Zac Purchase will be one of Britain’s medal favourites at London 2012 when he and Leander Club’s Mark Hunter team up in the lightweight men’s double scull.

The pair claimed gold in Beijing and won the 2011 World Championships in Bled, Slovenia.

But as 26-year-old Purchase, who lives in Wallingford, explained, it requires a phenomenal effort to stay on top of the world.

“We do about 35 hours training a week, seven days a week,” he said.

“It is pretty relentless, yes, but it is really good fun. We have a great group of people here, making sure we are on top of our game all the time.

“We get a day off every two or three weeks and that is when we have a nice sleep in.

“You get up at 10am rather than 6am and it is lovely.”

As for his daily routine, Purchase said: “My alarm goes off at about 6.10am and I tend to roll out of bed at 6.30 after I have pressed snooze twice!

“I have half a box of cereal for breakfast, get in the car and drive down to Caversham for 7.45am.

“I have a quick stretch before going out on the water for a couple of hours, then it is in for a fully-cooked breakfast, which is the challenging part of the day.

“The second session can be a two-hour bike ride through Watlington and Henley, but normally it would be weights for an hour and a half or so.

“Then it is lunch and an afternoon snooze, which is the most difficult part of the day. It is really challenging to make sure you do it with as good quality as you can.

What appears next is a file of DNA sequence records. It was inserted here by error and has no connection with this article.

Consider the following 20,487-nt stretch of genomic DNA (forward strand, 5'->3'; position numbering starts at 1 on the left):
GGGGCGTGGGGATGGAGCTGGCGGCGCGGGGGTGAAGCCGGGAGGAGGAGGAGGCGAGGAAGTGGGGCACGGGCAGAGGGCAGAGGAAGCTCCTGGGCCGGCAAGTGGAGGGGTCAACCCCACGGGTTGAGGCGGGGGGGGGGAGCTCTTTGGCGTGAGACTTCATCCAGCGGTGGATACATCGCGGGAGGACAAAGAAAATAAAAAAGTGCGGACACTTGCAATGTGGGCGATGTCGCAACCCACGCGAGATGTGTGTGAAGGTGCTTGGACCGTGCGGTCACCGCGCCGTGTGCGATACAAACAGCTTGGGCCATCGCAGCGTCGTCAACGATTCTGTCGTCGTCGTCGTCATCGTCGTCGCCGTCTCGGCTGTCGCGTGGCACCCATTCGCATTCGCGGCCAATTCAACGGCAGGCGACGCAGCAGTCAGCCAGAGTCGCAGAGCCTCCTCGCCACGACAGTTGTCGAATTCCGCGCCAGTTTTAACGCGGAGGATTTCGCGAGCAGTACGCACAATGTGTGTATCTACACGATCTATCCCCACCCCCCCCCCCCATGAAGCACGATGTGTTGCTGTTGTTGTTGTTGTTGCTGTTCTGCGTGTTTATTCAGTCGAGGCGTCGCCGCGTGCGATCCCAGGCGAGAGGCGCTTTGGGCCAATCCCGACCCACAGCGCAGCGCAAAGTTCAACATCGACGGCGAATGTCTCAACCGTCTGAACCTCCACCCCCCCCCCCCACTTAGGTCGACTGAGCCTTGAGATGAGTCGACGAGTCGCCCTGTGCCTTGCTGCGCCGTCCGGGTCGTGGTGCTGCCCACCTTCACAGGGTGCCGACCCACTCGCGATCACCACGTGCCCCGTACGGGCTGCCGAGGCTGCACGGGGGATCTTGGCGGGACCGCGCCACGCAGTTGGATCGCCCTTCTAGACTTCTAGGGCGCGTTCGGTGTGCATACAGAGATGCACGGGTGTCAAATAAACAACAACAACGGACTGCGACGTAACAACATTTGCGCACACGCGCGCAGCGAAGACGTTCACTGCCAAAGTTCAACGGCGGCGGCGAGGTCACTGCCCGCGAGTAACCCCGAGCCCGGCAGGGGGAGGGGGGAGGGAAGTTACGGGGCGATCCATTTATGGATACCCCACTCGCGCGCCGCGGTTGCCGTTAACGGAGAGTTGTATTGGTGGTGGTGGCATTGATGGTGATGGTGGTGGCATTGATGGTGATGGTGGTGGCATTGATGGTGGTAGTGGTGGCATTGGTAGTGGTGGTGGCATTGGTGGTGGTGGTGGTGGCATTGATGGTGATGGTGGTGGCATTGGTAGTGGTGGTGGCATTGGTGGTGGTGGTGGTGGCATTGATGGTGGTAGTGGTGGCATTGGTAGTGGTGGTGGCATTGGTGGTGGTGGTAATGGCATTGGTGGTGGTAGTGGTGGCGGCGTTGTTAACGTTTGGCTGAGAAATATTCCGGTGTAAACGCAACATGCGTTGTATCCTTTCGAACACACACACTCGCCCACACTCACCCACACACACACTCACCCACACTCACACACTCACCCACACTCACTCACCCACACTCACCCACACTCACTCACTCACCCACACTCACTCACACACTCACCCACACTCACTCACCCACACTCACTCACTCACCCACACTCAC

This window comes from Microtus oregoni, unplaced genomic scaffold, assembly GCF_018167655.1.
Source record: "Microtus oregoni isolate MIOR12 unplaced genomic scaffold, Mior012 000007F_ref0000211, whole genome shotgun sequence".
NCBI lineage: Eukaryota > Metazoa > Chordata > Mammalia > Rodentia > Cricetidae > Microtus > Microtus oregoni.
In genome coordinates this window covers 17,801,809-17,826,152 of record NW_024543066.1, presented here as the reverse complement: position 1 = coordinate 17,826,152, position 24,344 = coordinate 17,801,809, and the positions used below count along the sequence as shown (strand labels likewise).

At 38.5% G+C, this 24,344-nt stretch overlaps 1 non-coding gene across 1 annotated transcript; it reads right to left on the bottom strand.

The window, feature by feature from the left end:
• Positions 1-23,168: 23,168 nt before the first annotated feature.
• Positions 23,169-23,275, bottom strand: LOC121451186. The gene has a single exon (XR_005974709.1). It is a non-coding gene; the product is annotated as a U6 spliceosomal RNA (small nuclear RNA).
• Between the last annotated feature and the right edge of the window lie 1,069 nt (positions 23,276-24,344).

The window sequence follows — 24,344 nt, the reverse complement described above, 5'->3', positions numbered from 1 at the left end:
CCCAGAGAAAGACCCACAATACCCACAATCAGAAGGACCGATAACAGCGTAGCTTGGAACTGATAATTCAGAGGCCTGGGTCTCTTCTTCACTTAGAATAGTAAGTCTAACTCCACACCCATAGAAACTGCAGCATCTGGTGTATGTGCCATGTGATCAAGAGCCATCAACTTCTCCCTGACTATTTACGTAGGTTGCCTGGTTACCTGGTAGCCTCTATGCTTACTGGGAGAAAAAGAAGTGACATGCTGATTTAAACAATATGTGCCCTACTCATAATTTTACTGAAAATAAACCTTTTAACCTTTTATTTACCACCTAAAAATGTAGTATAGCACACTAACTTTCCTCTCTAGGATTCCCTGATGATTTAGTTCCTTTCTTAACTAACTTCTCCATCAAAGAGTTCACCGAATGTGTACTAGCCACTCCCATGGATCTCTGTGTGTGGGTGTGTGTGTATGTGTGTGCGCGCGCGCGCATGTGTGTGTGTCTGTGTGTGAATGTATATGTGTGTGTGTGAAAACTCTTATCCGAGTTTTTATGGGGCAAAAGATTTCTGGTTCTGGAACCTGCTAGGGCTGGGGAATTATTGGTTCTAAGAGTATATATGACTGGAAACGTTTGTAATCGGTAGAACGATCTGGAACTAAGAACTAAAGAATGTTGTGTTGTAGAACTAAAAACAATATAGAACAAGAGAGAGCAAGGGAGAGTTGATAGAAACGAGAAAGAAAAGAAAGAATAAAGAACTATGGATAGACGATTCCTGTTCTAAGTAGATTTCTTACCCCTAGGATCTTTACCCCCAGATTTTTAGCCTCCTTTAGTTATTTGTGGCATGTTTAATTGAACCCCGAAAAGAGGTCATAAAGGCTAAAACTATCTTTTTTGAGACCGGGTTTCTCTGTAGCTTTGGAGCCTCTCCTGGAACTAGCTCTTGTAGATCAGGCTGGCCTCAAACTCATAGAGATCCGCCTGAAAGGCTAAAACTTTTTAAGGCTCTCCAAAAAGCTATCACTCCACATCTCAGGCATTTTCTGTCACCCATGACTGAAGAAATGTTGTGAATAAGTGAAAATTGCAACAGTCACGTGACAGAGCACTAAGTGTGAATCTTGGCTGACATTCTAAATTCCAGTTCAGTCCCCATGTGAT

“The third session of the day is about an hour and a half on the rowing machine before going back home for dinner and bed.”

Life in Wallingford suits Purchase, who keeps a fairly low profile.

He said: “I bought a house in Reading, but then moved in with my other half, who moved to Wallingford.

“She wanted to be somewhere really quiet and out of the way and quite nice as well.

“It is a short trip down the road to training. Sometimes you get stuck behind a tractor, which isn’t great, but normally it’s alright.”

Does being a defending Olympic champion provide Purchase with extra pressure?

He said: “I put most pressure on myself. I make sure I produce the best stuff I can in training.

“Then when I go out to race, I am thinking how can I replicate that.

“Whether everybody else expects me to win or expects me to come fifth, it doesn’t really matter to me as long as I produce the very best I can, and hopefully, that is a gold-medal performance.”